|Text:||Sweet the Moments, Rich in Blessing|
|Author:||Rev. James Allen|
1. Sweet the moments, rich in blessing,
Which before the cross we spend,
Life and health and peace possessing
From the sinner’s dying Friend.
2. Here I stay, forever viewing
Mercy streaming in His blood;
Precious drops, my soul bedewing,
Plead and claim my peace with God.
3. Truly blessèd is the station,
Low before His cross to lie,
While I see divine compassion
Floating in His languid eye.
4. Here we find our hope of Heaven,
While upon the Lamb we gaze;
Loving much, and much forgiven,
Let our hearts o’erflow with praise.
5. Oh, that, near the cross abiding,
We may to the Savior cleave,
Naught with Him our hearts dividing,
All for Him content to leave!
6. Lord, in ceaseless contemplation
Fix our hearts and eyes on Thee,
Till we taste Thy full salvation,
And unveiled Thy glories see.
7. For Thy sorrows we adore Thee,
For the griefs that wrought our peace;
Gracious Savior, we implore Thee,
In our hearts Thy love increase.
|First Line:||Sweet the moments, rich in blessing|
|Title:||Sweet the Moments, Rich in Blessing|
|Author:||Rev. James Allen|
|Adapter:||Walter Shirley (1770)|
|Source:||Allen published the original version of this hymn in the Kendal Hymn Book in 1757; Shirley recast the lyrics in 1770|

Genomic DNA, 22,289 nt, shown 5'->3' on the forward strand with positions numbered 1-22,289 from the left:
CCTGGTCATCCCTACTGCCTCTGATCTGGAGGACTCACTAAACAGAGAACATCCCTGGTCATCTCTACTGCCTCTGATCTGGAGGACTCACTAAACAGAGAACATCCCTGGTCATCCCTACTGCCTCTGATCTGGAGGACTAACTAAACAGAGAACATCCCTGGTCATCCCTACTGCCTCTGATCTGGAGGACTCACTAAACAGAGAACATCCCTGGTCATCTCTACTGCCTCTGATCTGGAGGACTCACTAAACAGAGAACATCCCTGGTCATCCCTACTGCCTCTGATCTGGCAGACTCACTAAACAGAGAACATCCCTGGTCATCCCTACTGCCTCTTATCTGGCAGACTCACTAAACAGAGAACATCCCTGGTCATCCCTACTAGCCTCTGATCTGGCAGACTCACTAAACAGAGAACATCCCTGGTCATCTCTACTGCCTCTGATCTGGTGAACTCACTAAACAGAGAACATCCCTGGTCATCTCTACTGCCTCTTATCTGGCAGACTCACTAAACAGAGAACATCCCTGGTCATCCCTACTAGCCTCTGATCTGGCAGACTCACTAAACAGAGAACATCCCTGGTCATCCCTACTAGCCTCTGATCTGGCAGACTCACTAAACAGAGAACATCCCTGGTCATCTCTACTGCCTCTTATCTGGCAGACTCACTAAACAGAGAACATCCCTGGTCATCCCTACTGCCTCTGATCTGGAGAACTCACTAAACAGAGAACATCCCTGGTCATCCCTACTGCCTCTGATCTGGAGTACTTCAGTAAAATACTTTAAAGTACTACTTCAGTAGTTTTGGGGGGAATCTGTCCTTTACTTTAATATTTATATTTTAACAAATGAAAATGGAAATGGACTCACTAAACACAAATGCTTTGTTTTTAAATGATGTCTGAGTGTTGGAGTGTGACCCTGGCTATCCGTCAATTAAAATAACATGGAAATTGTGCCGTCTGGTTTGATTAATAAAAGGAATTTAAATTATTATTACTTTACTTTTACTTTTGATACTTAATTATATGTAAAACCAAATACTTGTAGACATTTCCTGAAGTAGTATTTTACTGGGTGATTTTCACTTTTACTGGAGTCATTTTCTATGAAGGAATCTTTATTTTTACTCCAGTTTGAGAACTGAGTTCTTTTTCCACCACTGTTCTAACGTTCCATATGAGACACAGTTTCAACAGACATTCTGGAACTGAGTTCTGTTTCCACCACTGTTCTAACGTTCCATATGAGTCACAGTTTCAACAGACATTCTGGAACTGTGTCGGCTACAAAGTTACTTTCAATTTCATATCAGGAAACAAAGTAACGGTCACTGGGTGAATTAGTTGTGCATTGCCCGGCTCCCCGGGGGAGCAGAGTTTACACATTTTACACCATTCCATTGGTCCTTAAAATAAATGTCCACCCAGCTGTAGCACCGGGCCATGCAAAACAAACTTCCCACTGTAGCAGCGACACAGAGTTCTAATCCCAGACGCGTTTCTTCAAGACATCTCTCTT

|Notes:||In its present form this hymn was wrought out of a bitter experience in the life of Sir Walter Shirley, who was at the time Rector of Loughrea in the County of Galway, Ireland. His brother, the Earl of Ferrars, a man of evil habits, engaged in a quarrel with one of his servants, who had long been in his employ, and in the passion of his anger he murdered the old man. He was at once imprisoned; and Shirley, though mortified by the terrible disgrace which the revolting crime had brought upon his family, journeyed to his brother’s prison and remained near him during the distressing weeks that followed. The Earl was tried, convicted, and sentenced to be hanged at Tyburn. After the execution Shirley, worn out by his long vigil and humiliated in spirit, returning to his parish, finding comfort only in the cross of Jesus Christ. Discovering an imperfect expression of his emotions at that time in a hymn, “O How Happy Are the Moments,” by the Rev. James Allen, he adapted and revised the hymn so completely that it became practically a new composition, truly poetic in language and form, and tenderly eloquent of his own experience. Price, p. 10. Alternate tunes: EVENING PRAYER (STEBBINS), George C. Stebbins, 1878; LOVE DIVINE (STAINER), John Stainer, 1889; MERTON (MONK), William H. Monk, 1850; TALMAR, Isaac B. Woodbury, 1845|
|Source:||Moravian melody from the chorale Ringe recht in Erbaulicher musikalischen Christen-schatz (Basel, Switzerland: 1745)|
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